Wednesday, September 7, 2011

Lessons from Japan’s new leadership

Pierre Marthinus and Ayaka Kimura, Jakarta | Wed, 09/07/2011 7:00 AM A | A | A |- Klipping the Jakarta Post

Yoshihiko Noda, recently elected head of the Democratic Party of Japan (DPJ), is now the country’s leader following a set of elections within the DPJ after, on Aug. 26, Prime Minister Naoto Kan made public his intention to resign from the post.

Interestingly, at first Noda was not the most popular and widely supported candidate within the DPJ. In terms of public popularity, previous poll results conducted by Yomiuri Shinbun recently showed that Japanese public opinion was divided and unevenly distributed toward the more popular former foreign minister Seiji Maehara (48 percent) and Economy, Trade, and Industry Minister Banri Kaieda (12 percent), with Finance Minister Yoshihiko Noda receiving only 9 percent of support.

In terms of political support within the party, it was Kaieda who won the first round majority within the party, mainly due to political support from the group within the DPJ centered on Ichiro Ozawa, a senior politician embroiled in finance scandals.

In the final leg, however, smaller factions opted to pool their votes against Ozawa’s influential yet notorious group, granting Noda the majority vote.

Many saw that Noda’s election into the top seat was a political compromise in which “no one group” achieved what they initially wanted. Noda, 54, jokingly noted that due to his physical image, resembling an eel-like, bottom-feeding fish with whiskers, public expectations toward his government were so low from the outset that he might actually be able to fulfill them.

Ironically, the fact that previous leaders repeatedly could not fulfill public expectations and lost the support of their political counterparts indicates that Japan’s political turbulence is no joking matter. There are some important lessons that Indonesian political parties should learn from this.

First, public image, charm and popularity are the least reliable source of political leverage and do not always translate into political dividends, especially when the interests of other political actors are also involved.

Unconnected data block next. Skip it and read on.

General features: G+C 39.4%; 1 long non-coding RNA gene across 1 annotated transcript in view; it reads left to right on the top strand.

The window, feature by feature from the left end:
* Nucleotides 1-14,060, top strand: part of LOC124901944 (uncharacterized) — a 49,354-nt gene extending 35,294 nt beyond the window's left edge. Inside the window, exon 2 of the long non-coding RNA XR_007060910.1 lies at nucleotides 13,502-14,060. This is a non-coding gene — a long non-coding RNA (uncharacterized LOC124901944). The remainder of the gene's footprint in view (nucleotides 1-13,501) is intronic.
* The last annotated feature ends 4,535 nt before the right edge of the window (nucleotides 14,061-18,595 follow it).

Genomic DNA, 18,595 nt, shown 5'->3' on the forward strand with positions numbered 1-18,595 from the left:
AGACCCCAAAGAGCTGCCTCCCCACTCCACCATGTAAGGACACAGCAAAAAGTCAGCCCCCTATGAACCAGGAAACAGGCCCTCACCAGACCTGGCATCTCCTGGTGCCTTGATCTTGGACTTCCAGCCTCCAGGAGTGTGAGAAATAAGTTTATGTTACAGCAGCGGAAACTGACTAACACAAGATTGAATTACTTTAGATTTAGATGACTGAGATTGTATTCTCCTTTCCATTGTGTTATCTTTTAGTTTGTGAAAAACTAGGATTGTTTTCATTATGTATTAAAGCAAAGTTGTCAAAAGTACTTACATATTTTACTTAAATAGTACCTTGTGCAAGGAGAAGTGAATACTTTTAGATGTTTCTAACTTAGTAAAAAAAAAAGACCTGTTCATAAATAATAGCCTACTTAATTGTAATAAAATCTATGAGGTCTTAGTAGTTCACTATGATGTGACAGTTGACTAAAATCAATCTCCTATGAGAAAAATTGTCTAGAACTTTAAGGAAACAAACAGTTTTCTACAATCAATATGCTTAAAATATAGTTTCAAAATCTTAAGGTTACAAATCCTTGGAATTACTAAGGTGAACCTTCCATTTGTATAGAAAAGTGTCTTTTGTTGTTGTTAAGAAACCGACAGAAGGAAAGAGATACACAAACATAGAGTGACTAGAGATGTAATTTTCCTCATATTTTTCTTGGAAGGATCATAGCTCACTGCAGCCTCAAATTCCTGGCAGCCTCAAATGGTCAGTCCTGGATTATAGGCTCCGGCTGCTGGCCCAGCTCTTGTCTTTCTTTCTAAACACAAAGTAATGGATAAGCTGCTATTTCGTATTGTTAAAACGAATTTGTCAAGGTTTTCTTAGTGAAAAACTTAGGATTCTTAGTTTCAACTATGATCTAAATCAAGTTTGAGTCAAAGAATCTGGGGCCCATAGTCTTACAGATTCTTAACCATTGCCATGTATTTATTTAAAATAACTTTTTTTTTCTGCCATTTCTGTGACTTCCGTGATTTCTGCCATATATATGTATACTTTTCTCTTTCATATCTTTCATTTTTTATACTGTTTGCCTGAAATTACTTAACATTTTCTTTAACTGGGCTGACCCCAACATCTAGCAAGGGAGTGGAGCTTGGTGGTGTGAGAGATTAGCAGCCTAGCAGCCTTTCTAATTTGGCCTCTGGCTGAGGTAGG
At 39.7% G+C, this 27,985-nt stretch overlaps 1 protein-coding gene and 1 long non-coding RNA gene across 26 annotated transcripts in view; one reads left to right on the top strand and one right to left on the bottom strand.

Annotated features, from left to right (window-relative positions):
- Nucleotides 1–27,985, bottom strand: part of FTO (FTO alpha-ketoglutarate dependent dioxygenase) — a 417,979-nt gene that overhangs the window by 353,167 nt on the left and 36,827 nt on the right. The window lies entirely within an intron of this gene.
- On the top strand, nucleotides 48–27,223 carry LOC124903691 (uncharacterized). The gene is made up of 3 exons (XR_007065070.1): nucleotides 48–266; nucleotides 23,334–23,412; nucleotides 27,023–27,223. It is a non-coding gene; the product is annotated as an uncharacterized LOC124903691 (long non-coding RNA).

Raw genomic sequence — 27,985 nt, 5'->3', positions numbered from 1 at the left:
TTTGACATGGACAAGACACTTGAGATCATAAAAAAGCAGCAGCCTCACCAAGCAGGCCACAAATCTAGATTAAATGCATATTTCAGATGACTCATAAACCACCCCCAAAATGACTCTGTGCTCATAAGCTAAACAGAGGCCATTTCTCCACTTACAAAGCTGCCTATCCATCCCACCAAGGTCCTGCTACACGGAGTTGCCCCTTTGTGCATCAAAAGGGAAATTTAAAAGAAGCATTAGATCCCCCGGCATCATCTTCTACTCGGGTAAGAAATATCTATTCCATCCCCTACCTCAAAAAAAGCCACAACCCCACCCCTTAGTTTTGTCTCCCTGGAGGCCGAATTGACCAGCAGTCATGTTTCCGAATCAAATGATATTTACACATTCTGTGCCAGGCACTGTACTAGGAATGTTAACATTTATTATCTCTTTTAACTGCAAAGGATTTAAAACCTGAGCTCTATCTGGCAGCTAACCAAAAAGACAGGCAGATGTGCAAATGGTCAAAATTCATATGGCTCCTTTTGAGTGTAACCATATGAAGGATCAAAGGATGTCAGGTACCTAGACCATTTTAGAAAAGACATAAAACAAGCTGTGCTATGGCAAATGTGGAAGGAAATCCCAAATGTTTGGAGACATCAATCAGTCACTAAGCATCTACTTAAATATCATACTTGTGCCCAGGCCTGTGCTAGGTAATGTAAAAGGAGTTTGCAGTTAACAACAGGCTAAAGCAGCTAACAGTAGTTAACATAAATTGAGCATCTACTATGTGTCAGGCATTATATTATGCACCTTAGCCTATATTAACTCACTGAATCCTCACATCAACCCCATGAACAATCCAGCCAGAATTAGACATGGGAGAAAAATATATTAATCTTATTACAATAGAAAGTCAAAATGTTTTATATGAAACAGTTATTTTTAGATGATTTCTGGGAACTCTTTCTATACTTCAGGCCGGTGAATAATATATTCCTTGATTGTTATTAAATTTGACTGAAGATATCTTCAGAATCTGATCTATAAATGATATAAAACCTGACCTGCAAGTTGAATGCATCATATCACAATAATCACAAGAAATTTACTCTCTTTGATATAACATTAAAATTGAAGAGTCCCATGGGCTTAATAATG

Individuals with significant public popularity, such as Maehara or perhaps Susilo Bambang Yudhoyono, might not always be able to convert such popularity into tangible political benefits when needed.

In contrast, corruption and finance scandals, such as those implicating Ichiro Ozawa or Indonesia’s Muhammad Nazaruddin, can easily haunt and taint the public image of their larger group and political party.

Second, it is also important to keep intra-party corruption scandals down to acceptable and tolerable levels. Although it is impossible to prevent every single act of corruption, any “real” political party should always have its own internal mechanisms of accountability, monitoring and ethics.

Therefore, the leading political party’s practice of “whitewashing” by framing recent corruption cases as separate incidents and individual acts unrelated to the political party should no longer be accepted by the Indonesian public.

Third, a weak and indecisive political leadership might limit a country’s ability to face its most pressing challenges. Japan’s post-tsunami reconstruction and the response to the Fukushima nuclear power plant disaster had been seriously constrained by its unstable and discordant domestic politics. Although many international observers praised Japan’s response to the tsunami, its own public is not impressed.

Survey results from Yomiuri Shinbun indicated that public satisfaction with Japan’s post-tsunami response decreased from 43 percent in April to 33 percent in May and fell further to 28 percent in June while positive perception of the response to the Fukushima nuclear meltdown fell sharply from 27 percent in April to 19 percent in May and down to 17 percent in June.

The same can be said of the general public perception about Indonesia’s performance in the Failed State Index and its uphill battle against corruption.

Fourth, political support can — and will — be withdrawn as quickly as it was once given. The fact that Japan has had five prime ministers “pushed” out of office in the last five years under public distrust and intense political pressure should be a sign of caution for Indonesia’s current leaders.

Mounting public distrust in Yu-dhoyono in the face of corruption scandals and the obvious lack of protection of minority groups, if not managed in a timely manner, might create serious repercussions for his political party and potential successor.

Lastly, a country’s international image and role will partly be shaped by its own leaders at home. In contrast to Kaieda, who is seen as “more friendly” to China, Noda’s strong position on historical issues and the Yasukuni Shrine controversy might strain Japan’s relations with its immediate neighbor.

The focus on post-tsunami disaster management also means that other important issues for the region, such as North Korea, will have to be put on hold in regional meetings.

In the current political instability and economic downturn, Japan’s foreign policy, often dubbed as “checkbook diplomacy”, might mean fewer checkbooks and less diplomacy. Indonesia’s preoccupation with its “international image” might be just as problematic as Japan’s “checkbook diplomacy” in the future.

There are many things that Indonesia and Japan, two of Asia’s largest democracies, can learn from one another. Observers need to refrain from over-generalization. It is safe to say that both nations want firm and stronger domestic political leadership for change.

Pierre Marthinus is program director of Pacivis at the University of Indonesia. Ayaka Kimura is a student at Waseda University, Japan.

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